In South Africa, Cybersecurity Investments are Needed to Mitigate Increasing Risks Amid COVID-19 Pandemic

Lack of cybersecurity preparedness continues to create problems and risks for companies in South Africa. The 2020 FTI Consulting Resilience Barometer, which polled more than 2,000 respondents from large companies across all G20 countries, reported that companies in the region are suffering cyber attacks and falling victim to ransomware more than global averages (33% vs. 27% for overall attacks). While most leaders in the region are aware of the risks - 84% surveyed believe they have cybersecurity gaps - less than half said they have made investments in that part of their business in the last 12 months. This disparity between known risk and response is concerning even during the best of times.

Recent changes in the ways we are working has presented cyber criminals with a multitude of opportunities to exploit weaknesses in systems, processes, and behaviour. In addition to simple email phishing scams, employees are expecting non-standard emails from their IT support teams, making them more susceptible to work-related phishing attempts. Attacks via outsourced IT providers, themselves operating in unchartered waters, are also on an uptick.

"Simple email phishing scams that capitalise on the public’s anxiety and appetite for new information are on the rise, as individuals are more likely to click on false information or fake news links spread via social networks".

In addition to increased phishing and ransomware risks, working from home presents additional IT-related threats.

Most IT teams have been focused on quickly enabling employees to work remotely and ensuring continued business operations, forcing network security onto the backburner. Still, each time an employee connects to their corporate network from home, they are creating a potential access point for a threat actor to exploit.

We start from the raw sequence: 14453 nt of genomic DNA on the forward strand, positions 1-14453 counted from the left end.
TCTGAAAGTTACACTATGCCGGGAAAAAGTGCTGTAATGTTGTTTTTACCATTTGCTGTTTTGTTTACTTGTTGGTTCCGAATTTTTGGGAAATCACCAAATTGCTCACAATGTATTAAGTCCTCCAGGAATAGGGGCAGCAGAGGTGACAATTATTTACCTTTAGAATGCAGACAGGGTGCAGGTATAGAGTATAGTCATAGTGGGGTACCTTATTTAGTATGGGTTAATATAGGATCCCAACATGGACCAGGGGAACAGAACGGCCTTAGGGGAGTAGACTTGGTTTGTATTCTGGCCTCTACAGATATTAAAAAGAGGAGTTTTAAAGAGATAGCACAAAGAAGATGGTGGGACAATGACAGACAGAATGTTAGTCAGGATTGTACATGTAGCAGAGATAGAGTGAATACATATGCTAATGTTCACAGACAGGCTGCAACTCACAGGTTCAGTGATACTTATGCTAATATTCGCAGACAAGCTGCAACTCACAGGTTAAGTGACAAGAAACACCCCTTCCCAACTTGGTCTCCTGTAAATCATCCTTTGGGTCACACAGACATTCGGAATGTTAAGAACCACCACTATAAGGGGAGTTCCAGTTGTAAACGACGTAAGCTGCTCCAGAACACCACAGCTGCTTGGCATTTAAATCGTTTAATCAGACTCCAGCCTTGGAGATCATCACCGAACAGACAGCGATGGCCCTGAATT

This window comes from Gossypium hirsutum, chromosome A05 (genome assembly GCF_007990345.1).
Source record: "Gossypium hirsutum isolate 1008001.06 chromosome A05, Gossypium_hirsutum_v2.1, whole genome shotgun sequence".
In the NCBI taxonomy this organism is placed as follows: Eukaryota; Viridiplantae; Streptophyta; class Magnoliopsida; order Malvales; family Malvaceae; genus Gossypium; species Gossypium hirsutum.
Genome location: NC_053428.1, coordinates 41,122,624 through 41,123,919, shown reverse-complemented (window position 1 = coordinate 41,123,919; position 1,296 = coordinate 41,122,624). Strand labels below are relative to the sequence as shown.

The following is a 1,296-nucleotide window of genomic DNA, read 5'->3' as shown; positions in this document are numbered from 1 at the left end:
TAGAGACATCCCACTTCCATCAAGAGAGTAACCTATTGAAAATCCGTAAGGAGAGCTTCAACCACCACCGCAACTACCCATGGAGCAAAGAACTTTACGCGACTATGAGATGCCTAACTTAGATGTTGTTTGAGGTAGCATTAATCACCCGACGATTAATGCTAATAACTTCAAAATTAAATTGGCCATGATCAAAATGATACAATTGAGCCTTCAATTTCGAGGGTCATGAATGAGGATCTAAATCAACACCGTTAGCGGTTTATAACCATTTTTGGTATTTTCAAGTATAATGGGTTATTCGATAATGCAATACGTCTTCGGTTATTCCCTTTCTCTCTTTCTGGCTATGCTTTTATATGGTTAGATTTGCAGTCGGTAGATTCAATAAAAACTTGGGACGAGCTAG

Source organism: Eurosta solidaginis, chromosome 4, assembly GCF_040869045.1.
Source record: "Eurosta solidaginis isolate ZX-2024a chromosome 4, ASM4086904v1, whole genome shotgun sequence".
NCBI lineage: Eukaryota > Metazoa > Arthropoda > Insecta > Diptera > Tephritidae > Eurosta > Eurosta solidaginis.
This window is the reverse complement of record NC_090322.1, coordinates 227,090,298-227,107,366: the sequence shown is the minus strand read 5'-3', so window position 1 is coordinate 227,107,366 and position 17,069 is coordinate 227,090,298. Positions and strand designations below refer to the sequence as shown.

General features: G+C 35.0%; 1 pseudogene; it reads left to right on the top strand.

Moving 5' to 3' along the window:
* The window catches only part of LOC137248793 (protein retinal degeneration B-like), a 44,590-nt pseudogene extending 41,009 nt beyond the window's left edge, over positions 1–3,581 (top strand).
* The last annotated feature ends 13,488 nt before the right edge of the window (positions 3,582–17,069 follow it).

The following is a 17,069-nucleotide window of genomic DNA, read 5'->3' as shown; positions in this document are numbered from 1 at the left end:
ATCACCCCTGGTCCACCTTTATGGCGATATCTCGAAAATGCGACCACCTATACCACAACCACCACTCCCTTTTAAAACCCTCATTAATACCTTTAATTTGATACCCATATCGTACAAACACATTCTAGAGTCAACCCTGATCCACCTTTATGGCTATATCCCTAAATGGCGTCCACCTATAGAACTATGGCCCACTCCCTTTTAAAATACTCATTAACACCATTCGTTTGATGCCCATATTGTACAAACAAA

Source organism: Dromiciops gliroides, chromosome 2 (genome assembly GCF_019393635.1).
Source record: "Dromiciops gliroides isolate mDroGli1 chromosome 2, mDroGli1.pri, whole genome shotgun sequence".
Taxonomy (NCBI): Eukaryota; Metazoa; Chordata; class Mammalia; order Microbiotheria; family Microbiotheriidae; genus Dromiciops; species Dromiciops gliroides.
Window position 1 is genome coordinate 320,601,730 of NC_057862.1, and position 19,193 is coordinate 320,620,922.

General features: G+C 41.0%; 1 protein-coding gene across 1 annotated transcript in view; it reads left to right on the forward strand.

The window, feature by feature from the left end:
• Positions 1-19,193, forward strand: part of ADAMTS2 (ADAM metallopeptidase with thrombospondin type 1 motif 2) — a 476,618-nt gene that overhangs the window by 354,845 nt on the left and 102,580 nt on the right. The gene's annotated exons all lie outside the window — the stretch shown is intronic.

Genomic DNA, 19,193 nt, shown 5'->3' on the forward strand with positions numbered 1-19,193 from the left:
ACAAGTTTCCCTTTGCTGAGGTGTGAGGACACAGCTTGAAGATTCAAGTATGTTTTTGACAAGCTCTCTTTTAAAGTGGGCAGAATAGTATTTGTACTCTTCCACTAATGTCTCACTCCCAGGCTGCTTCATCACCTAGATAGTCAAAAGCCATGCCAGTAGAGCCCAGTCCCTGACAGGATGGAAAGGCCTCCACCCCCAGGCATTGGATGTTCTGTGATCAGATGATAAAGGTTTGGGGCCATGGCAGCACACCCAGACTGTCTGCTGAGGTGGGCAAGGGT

"IT departments and cybersecurity teams face a daunting task securing sprawling, vulnerable networks remotely - and many must do so with a reduced budget and resources".

IT patching and technology stress testing, employee training and awareness, threat monitoring, critical asset and systems identification, and the provision of in-house cybersecurity expertise are some of the key initiatives in which organisations should be investing to address these risks and bolster defences for the long-term.

"Alarmingly, less than half of South African companies surveyed, have taken these steps in the last 12 months".

Even in a tough economic climate - which South African enterprises were facing prior to, and now more so during, the global pandemic - investing in adequate cybersecurity protections is critical.

In addition to allocating sufficient resources to improve cybersecurity resilience and implementing cyber best practices, companies and their employees can proactively mitigate risks through specific steps, including:

  • Identifying likely attack vectors as a result of more employees working from home and prioritise the protection of their most sensitive information and business-critical applications.
  • Providing clear guidance on IT security and encouraging ongoing communication with staff. Remote-working policies should be clear, with simple steps that assist employees to make their home working environment secure and facilitate a simple process for reporting suspicious activity.
  • Ensuring all corporate IT assets or managed devices are regularly updated with sufficient security tools, extending the same security best practices in the company to all remote environments as far as possible.
  • Practicing good password hygiene by using complex passwords, changing them frequently, and utilizing multi-factor authentication.
  • Maintaining personal computer devices by installing updates and patches regularly, including on mobile devices.
  • Securing home Wi-Fi networks by changing default settings and passwords on the home router in order to reduce the chance of a security breach.
  • Using a virtual private network (VPN) to build a trusted connection between the home device and the company network and tools.
  • Ensuring devices are used for work only and children do not use the same device for downloading and playing games, for example, to reduce the risk of a malware infection.
  • Staying vigilant for phishing emails or similar scams.

The cost and damage of a data breach or cyber attack can reach far beyond the upfront investment needed to establish a stronger security posture.

As organisations continue to grapple with the challenges associated with the COVID-19 pandemic, and look ahead at returning to business as usual, engaging with IT security specialists, and deploying strong processes and technologies will be critical to reducing exposure and improving resilience.

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